This post is unseemly but necessary. It proposes a resolution for others, rather than the writer.
The new year, conventionally, calls for the turning of a new leaf; what bettter leaf to turn than to rethink the granite face of Order 84 of the Rules of the Superior Courts.
Under Order 84, challenges to public law must be brought as soon as possible. They should not be brought later than 3 months after the triggering of the cause of action where Prohibition, Mandamus or Quo Warranto are sought or later than 6 months after the triggering of the cause of action where Certiorari is sought.
To save face (a granite face), there is provision to apply for extension of time to make the necessary application to court. The chances of getting an extension are vanishingly small.
The effect of this Rule is to favour the State against the citizen.
The justification for this notion (that the State should be favoured) is the supposed need for certainty in public administration. This is a peculiar idea in this context; Prohibition, Mandamus, Quo Warranto or Certiorari do not present opportunity for an appeal. They challenge the legal base of the administrative action, not the correctness of the decision. A judge is not asked in these applications to substitute his/her view for that of the Executive. The judge is asked to check a legal error.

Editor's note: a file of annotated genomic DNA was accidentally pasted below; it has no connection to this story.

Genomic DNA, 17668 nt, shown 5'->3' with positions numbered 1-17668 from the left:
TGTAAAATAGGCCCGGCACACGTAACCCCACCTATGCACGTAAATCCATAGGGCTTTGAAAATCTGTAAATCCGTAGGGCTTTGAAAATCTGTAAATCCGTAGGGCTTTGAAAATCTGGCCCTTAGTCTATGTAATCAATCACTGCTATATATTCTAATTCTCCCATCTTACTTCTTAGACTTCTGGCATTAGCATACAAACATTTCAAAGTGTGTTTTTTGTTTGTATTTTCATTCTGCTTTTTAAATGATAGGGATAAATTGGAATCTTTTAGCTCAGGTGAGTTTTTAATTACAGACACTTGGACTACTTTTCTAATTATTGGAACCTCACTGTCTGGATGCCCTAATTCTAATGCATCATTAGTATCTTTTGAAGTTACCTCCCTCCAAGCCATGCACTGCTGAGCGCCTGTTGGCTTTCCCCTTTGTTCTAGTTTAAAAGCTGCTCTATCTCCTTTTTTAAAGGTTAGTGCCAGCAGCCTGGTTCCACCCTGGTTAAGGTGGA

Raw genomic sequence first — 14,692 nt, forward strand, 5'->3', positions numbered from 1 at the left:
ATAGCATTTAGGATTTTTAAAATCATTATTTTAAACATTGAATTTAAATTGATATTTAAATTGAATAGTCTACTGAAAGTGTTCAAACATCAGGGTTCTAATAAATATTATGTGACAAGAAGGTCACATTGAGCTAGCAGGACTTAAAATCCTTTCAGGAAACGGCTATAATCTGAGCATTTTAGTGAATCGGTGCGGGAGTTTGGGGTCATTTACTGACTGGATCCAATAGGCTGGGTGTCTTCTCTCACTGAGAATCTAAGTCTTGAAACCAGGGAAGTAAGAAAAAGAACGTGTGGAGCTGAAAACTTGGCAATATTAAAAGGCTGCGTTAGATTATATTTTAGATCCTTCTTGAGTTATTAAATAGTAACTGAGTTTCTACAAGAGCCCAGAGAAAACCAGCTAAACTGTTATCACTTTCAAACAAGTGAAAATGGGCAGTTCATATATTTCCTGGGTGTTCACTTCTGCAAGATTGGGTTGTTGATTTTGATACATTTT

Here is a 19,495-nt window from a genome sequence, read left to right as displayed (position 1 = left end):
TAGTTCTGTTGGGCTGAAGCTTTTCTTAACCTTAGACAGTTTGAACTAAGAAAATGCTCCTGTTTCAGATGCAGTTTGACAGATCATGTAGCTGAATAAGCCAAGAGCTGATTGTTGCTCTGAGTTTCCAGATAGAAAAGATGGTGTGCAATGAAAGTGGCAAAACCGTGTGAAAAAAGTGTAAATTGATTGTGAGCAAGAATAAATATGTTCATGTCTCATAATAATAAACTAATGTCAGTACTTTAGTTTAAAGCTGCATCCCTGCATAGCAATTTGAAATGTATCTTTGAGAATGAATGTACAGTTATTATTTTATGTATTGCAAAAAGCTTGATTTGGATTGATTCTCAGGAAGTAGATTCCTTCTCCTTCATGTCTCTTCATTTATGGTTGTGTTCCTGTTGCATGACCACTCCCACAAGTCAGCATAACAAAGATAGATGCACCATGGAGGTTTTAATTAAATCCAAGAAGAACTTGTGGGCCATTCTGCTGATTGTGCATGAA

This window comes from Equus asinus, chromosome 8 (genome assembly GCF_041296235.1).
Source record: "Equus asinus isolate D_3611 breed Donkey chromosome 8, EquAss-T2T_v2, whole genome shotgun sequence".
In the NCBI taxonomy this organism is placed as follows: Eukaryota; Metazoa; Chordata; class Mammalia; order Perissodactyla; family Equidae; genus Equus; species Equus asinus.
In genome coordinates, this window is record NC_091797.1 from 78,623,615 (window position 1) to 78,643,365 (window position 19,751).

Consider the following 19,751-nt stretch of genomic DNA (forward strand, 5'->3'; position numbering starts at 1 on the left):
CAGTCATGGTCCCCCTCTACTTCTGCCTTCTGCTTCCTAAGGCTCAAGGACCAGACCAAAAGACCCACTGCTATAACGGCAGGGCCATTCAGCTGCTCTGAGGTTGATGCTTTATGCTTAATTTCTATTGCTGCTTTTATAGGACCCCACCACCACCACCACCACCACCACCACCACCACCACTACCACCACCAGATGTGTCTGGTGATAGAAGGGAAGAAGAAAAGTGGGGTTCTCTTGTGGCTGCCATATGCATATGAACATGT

The argument behind Order 84 is not for certainty in administration, but for loyalty to the Executive. The judiciary ought not to profess loyalty in the Executive, particularly where the expectation of loyalty involves condoning legal wrongs, by definition.
The required resolution for the new year is, therefore, for the Bar to commit to the abandonment of the current terms of Order 84. Any member of the Bar on the Rules Committee of the Superior Courts should be asked by his/her colleagues to subscribe to that commitment and to pursue the the reform of Order 84. He/she should likewise lobby any members of the Committee who is not a lawyer to do likewise and, in due course, effect the necessary reform. (As George V. Higgins has noted, judges are people who used to be lawyers).